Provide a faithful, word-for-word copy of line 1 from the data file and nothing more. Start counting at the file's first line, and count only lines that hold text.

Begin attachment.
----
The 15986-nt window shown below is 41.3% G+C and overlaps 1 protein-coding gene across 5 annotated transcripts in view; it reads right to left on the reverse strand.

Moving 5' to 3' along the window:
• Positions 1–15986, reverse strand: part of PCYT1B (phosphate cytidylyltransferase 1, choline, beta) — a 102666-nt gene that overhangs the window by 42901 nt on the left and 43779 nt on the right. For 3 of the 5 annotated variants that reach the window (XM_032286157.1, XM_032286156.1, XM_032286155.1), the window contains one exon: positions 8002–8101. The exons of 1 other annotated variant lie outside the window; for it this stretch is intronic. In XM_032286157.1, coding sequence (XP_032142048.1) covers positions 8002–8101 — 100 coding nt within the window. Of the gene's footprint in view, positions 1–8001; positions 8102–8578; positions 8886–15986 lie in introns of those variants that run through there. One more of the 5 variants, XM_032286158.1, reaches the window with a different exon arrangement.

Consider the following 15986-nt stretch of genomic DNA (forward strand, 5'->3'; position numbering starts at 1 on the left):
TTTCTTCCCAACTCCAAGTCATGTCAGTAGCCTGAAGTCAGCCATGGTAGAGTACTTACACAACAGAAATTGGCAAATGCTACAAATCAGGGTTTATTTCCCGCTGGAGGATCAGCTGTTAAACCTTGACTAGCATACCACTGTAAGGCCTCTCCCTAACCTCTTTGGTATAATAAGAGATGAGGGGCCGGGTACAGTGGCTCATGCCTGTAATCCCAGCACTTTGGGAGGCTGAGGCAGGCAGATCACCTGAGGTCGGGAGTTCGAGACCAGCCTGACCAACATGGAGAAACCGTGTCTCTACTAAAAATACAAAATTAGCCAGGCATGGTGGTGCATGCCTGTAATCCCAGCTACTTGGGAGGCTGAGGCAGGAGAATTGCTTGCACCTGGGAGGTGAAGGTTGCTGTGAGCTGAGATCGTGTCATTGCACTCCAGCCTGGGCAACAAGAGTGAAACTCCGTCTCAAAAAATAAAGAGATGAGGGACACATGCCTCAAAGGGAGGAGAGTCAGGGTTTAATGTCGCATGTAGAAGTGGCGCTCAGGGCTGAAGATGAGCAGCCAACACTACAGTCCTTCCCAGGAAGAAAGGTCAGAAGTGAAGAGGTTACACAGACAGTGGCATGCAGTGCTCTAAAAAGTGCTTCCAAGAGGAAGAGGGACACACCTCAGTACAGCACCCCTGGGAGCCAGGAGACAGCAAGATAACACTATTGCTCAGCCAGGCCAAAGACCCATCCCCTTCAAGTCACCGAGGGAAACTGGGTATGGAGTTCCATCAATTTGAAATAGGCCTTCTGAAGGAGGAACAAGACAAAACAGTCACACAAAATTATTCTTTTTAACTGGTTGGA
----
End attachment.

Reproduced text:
The 15986-nt window shown below is 41.3% G+C and overlaps 1 protein-coding gene across 5 annotated transcripts in view; it reads right to left on the reverse strand.